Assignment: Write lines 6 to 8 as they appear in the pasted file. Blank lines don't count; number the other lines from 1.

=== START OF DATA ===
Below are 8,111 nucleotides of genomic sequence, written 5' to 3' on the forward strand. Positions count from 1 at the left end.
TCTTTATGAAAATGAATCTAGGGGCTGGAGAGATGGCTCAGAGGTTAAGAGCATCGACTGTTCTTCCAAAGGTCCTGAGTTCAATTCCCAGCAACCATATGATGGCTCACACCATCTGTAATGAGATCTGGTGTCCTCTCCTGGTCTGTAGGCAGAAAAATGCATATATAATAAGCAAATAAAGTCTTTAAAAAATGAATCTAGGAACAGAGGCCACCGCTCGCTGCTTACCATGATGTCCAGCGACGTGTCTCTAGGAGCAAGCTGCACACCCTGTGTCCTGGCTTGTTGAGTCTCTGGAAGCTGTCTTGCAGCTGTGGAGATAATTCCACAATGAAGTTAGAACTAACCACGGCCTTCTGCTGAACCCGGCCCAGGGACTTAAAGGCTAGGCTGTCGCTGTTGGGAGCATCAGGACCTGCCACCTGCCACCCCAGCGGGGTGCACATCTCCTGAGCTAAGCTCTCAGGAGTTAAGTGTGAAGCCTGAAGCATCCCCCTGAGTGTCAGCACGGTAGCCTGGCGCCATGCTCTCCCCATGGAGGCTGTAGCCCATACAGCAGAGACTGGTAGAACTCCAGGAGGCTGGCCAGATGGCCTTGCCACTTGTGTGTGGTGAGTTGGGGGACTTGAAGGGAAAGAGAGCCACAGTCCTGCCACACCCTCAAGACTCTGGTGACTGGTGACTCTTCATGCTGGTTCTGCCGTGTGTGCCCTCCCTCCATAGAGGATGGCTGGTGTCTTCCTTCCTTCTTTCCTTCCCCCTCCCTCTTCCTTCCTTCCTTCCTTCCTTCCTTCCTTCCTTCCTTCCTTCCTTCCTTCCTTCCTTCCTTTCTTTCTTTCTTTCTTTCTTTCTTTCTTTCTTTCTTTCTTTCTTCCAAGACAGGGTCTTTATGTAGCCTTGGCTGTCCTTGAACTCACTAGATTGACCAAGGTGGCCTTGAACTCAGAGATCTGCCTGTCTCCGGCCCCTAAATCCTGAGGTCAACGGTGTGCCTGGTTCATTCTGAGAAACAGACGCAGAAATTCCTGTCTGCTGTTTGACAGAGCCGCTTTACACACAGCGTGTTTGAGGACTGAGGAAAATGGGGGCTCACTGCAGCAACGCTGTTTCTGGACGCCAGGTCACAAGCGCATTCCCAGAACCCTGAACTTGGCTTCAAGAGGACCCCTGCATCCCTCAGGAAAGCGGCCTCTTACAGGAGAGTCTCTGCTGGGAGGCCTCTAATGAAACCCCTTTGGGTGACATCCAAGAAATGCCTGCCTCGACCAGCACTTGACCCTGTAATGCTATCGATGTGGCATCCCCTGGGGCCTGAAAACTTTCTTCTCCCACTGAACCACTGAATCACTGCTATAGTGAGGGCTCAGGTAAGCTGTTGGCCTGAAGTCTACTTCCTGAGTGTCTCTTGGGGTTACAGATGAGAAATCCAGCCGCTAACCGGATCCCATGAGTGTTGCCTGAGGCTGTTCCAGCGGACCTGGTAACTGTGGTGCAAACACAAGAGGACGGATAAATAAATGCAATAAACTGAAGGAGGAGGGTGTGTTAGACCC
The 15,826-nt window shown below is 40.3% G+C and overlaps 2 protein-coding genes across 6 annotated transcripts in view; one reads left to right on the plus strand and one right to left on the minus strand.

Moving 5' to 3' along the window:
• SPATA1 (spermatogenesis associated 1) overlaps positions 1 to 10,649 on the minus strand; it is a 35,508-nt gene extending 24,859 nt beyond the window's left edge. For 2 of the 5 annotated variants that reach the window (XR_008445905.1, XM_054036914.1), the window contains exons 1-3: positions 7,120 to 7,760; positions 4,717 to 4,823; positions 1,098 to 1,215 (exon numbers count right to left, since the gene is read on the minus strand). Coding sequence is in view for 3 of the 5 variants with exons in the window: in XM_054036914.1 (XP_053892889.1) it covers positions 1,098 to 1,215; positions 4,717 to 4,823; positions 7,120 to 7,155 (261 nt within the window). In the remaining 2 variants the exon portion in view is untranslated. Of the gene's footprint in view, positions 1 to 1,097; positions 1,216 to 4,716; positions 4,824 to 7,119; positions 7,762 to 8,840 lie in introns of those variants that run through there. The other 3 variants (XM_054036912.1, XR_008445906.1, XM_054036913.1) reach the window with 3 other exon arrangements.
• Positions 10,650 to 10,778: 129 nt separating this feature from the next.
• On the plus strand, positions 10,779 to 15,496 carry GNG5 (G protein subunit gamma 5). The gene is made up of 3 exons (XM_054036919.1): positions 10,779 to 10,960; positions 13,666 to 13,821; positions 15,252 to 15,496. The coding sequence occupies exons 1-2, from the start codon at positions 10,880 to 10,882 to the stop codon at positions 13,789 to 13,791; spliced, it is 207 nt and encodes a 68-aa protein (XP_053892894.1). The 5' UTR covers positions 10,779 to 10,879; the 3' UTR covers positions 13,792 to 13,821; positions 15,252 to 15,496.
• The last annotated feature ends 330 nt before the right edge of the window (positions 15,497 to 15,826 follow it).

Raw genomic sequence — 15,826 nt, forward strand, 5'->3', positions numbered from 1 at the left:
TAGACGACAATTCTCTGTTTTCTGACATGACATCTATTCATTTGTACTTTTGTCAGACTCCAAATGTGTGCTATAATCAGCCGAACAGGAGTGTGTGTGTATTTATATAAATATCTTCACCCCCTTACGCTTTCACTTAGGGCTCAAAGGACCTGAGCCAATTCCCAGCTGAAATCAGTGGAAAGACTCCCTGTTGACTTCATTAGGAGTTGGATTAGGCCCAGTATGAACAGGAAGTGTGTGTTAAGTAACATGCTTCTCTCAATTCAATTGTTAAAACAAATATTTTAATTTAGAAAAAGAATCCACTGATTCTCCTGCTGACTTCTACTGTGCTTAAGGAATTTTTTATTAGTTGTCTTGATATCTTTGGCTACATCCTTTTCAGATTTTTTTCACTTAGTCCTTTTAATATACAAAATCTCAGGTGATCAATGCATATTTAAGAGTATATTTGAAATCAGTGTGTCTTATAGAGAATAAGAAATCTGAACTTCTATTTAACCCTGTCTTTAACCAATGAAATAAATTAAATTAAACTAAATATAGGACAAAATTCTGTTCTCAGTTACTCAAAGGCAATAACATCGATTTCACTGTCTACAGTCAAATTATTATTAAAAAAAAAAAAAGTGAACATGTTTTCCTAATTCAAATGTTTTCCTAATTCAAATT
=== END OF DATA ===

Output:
• Positions 10,650 to 10,778: 129 nt separating this feature from the next.
• On the plus strand, positions 10,779 to 15,496 carry GNG5 (G protein subunit gamma 5). The gene is made up of 3 exons (XM_054036919.1): positions 10,779 to 10,960; positions 13,666 to 13,821; positions 15,252 to 15,496. The coding sequence occupies exons 1-2, from the start codon at positions 10,880 to 10,882 to the stop codon at positions 13,789 to 13,791; spliced, it is 207 nt and encodes a 68-aa protein (XP_053892894.1). The 5' UTR covers positions 10,779 to 10,879; the 3' UTR covers positions 13,792 to 13,821; positions 15,252 to 15,496.
• The last annotated feature ends 330 nt before the right edge of the window (positions 15,497 to 15,826 follow it).